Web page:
“Lewis, or ‘Louie,’ which were the names that Jim was known by at that time, had just returned from a stint as a traveling bluesman. According to a concert poster from this same time period, Lewis had spent ‘three years as a rambler, hitchhiking throughout the U. S. with no responsibilities. During his travels he attended many rock concerts and festivals including the Ann Arbor Blues Fest, Bloomington Rock Fest, Milwaukee Rock Fest as well as weekly festivals which were held at Tartar Field in Detroit.’ Lewis had also performed at the University of Detroit, as well as at two Ann Arbor clubs, The Ark and Mr. Flood’s Party.”
Only 22 at the time of the Bay College show, Jim was already maturing as a blues singer and guitarist. Perched on a stool, he played songs which his audience probably had never heard before. Nevertheless, the audience responded enthusiastically.
Later that same year, Jim also performed as a solo act for a “rock concert” held at the Escanaba Junior High School on December 16, 1970.
Escanaba music promoter Gene Smiltneck lined up the best performers that the Escanaba area had to offer for this event, including Lewis, the Riot Squad and the Prophets of Doom.
Greg Tolman of Escanaba remembers Lewis’ performances during that era. “While everyone else was trying to be the coolest group and doing the grooviest songs, Smiley just ‘did his thing.’ Jim was always true to himself.”
Home Sweet / Jim Acquires another Name
Blues musicians have traditionally been tagged with such monikers as Slim, Blind, Big, Little, Sonny Boy, Junior, etc.
Lewis was still recognized as “Louie” on a concert poster promoting his solo performance at the Escanaba Junior High School Auditorium on Wednesday, December 16, 1970.
By the early 1970s, however, friends and fans began calling him “Smiley.”
Marc Maga, who played with Jim Lewis in the early seventies in a band called Home Sweet, claims that he knows how Lewis got the new label:
“We were learning the song ‘I Hear You Knocking,’ by Dave Edmunds.
About a minute into this record, Edmunds does some name-dropping, including Fats Domino, Chuck Berry and Huey Smith and Smiley Lewis.
“So I started calling him ‘Smiley’ and it stuck, at least with the musicians that knew him.” Years later, with his nickname still firmly intact, Jim created his own band called the Smiley Lewis Blues Combo.
Some of the other bands that Smiley played with over the years were Black Dog, The Blues Bombers, The Shuffle-aires, Johnny Evil and the Spirits, Electric Grandmother, and ‘Lectric Mudd.
The Blues Come to Grand Rapids
Authentic black blues music is indigenous to impoverished black American communities, and was not widely performed by white musicians until the ‘folk-boom’ of the 1960s. Even at best, white renditions of blues music have been typically derivative.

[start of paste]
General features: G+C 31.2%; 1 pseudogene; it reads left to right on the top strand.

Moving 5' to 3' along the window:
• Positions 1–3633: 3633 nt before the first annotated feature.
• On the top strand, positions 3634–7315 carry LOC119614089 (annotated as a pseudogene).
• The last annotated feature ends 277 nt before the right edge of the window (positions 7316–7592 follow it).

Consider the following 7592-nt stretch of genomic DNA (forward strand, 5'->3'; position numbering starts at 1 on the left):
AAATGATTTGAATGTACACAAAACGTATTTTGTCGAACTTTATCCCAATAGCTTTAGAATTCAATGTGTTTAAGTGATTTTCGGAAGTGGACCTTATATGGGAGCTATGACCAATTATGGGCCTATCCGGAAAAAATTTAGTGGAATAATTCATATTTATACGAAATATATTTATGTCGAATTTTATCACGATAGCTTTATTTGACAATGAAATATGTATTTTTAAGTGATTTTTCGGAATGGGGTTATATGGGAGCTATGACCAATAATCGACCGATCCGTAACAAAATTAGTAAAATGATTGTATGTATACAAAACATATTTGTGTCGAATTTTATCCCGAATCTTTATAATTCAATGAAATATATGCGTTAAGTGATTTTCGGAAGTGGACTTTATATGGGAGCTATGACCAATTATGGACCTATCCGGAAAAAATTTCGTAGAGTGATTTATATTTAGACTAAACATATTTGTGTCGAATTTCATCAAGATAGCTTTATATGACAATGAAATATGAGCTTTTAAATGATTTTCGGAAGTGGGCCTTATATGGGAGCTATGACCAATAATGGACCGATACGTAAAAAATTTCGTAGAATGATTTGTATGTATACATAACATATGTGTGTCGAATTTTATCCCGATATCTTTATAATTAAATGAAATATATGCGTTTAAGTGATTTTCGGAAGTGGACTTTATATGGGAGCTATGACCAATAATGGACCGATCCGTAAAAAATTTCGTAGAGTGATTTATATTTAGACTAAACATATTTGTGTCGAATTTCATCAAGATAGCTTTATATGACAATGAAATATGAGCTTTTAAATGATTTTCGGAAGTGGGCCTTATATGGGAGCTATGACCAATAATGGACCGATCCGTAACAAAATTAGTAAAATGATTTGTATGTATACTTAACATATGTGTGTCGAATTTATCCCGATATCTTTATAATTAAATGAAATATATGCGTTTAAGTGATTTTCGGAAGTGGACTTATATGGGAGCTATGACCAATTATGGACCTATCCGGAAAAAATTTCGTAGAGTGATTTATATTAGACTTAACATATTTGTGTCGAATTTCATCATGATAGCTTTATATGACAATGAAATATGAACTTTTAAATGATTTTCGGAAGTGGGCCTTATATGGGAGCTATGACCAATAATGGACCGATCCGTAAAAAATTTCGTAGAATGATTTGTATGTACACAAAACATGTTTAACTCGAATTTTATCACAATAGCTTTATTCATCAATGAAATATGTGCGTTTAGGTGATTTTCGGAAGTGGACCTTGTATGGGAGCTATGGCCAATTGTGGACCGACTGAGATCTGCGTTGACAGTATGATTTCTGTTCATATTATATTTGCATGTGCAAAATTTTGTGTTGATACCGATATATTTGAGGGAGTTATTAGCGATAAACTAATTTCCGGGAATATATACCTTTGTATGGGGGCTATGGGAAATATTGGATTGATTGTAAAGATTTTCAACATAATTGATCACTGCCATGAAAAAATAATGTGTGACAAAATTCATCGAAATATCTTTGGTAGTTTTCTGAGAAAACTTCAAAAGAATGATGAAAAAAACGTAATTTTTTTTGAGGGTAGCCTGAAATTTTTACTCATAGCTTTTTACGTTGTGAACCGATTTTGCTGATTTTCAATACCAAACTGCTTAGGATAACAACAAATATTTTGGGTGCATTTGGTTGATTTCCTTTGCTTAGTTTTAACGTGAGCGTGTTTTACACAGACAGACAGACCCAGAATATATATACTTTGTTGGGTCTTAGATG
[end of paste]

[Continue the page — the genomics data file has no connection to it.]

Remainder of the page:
Grand Rapids enjoyed the presence of a popular black blues band that played regularly at the Horseshoe Bar at 333 Grandville S.W. from 1956-1970, named Little Wolf and the Gullyjumpers. (To read more about Little Wolf see: http://www.westmichmusichystericalsociety.com/lw/)
Though Frank Salamone and Jim Steigmeier (known more popularly as Jimmy Stagger) were among the first white musicians in Grand Rapids to embrace and perform blues music during the late 1960s, there were a number of other musicians that showed strong interest and involvement by the early 1970s.
Some of the local white musicians interested in blues music in the early 70s included Fitz Green, Jim Galligan, John Schwander, Randy Marsh, Wilton Machen, Al Thayer, Heinz Jagger, Ed Powers, Keith Robb, Harry Lucas, Al Hafferty, Kirk Zillmer, Charlie Schantz (River City Slim), and Pat Hanson. Yet none of these musicians were able to maintain steady work playing blues music. Most of them were performing rock and jazz publically, and basically picking up whatever paying jobs they could locate.
Steve Yankee: “Jim Galligan was a great guitar player, but we were doing a mixed bag of music when I was with him –some jazz (Horace Silver)… a little Jimi Hendrix, some blues.”
Steve Yankee and Smiley Lewis were among this group of young men that were working intently to familiarize themselves with blues recordings and applying their creative musical skills to perform this type of music. To most of these musicians, the blues seemed new, exciting, and irresistible, and extremely fun to play.
Blues music was not a commodity musicians could peddle in the nightspots of Grand Rapids until the popularity of blues rock was ushered in during the mid- 1980s through influences like Stevie Ray Vaughan’s and other blues- rockers. Even after this awakening, blues-rock engagements in local bars were low-paying and far from steady.
Steve ‘Doc’ Yankee and Smiley Lewis
Keyboard player and vocalist Steve “Doc” Yankee comes from a long line of musicians. His grandfather, elected posthumously into the Concertina Hall of Fame, composed “The Yankee Waltz” in 1911, which is still played by polka and variety bands around the country. His father was a life-long musician and music teacher, and played a variety of instruments in various groups, including The Michigan Lumberjacks, who were occasional performers on the legendary Barn Dance radio program in the 1940’s.